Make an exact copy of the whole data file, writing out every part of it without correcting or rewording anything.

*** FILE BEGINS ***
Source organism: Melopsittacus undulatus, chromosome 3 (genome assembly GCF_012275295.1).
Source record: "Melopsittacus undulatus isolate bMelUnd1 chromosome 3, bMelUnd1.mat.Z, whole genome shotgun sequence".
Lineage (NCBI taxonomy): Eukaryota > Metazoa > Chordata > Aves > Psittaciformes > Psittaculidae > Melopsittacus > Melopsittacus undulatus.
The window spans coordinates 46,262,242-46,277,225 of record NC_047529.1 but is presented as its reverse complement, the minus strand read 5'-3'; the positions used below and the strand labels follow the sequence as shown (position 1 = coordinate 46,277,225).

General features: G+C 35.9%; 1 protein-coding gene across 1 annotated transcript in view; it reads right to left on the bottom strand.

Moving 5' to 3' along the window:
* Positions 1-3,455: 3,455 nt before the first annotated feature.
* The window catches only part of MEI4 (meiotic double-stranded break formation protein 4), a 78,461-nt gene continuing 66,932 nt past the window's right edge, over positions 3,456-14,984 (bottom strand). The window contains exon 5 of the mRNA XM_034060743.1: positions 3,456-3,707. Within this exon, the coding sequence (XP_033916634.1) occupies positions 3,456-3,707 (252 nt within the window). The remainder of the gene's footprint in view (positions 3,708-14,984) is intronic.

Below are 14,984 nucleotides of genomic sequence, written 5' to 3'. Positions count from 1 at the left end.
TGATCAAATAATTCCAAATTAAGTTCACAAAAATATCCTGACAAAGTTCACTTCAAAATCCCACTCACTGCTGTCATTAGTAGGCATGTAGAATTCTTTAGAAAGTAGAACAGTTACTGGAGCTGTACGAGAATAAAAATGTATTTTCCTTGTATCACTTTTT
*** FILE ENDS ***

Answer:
Source organism: Melopsittacus undulatus, chromosome 3 (genome assembly GCF_012275295.1).
Source record: "Melopsittacus undulatus isolate bMelUnd1 chromosome 3, bMelUnd1.mat.Z, whole genome shotgun sequence".
Lineage (NCBI taxonomy): Eukaryota > Metazoa > Chordata > Aves > Psittaciformes > Psittaculidae > Melopsittacus > Melopsittacus undulatus.
The window spans coordinates 46,262,242-46,277,225 of record NC_047529.1 but is presented as its reverse complement, the minus strand read 5'-3'; the positions used below and the strand labels follow the sequence as shown (position 1 = coordinate 46,277,225).

General features: G+C 35.9%; 1 protein-coding gene across 1 annotated transcript in view; it reads right to left on the bottom strand.

Moving 5' to 3' along the window:
* Positions 1-3,455: 3,455 nt before the first annotated feature.
* The window catches only part of MEI4 (meiotic double-stranded break formation protein 4), a 78,461-nt gene continuing 66,932 nt past the window's right edge, over positions 3,456-14,984 (bottom strand). The window contains exon 5 of the mRNA XM_034060743.1: positions 3,456-3,707. Within this exon, the coding sequence (XP_033916634.1) occupies positions 3,456-3,707 (252 nt within the window). The remainder of the gene's footprint in view (positions 3,708-14,984) is intronic.

Below are 14,984 nucleotides of genomic sequence, written 5' to 3'. Positions count from 1 at the left end.
TGATCAAATAATTCCAAATTAAGTTCACAAAAATATCCTGACAAAGTTCACTTCAAAATCCCACTCACTGCTGTCATTAGTAGGCATGTAGAATTCTTTAGAAAGTAGAACAGTTACTGGAGCTGTACGAGAATAAAAATGTATTTTCCTTGTATCACTTTTT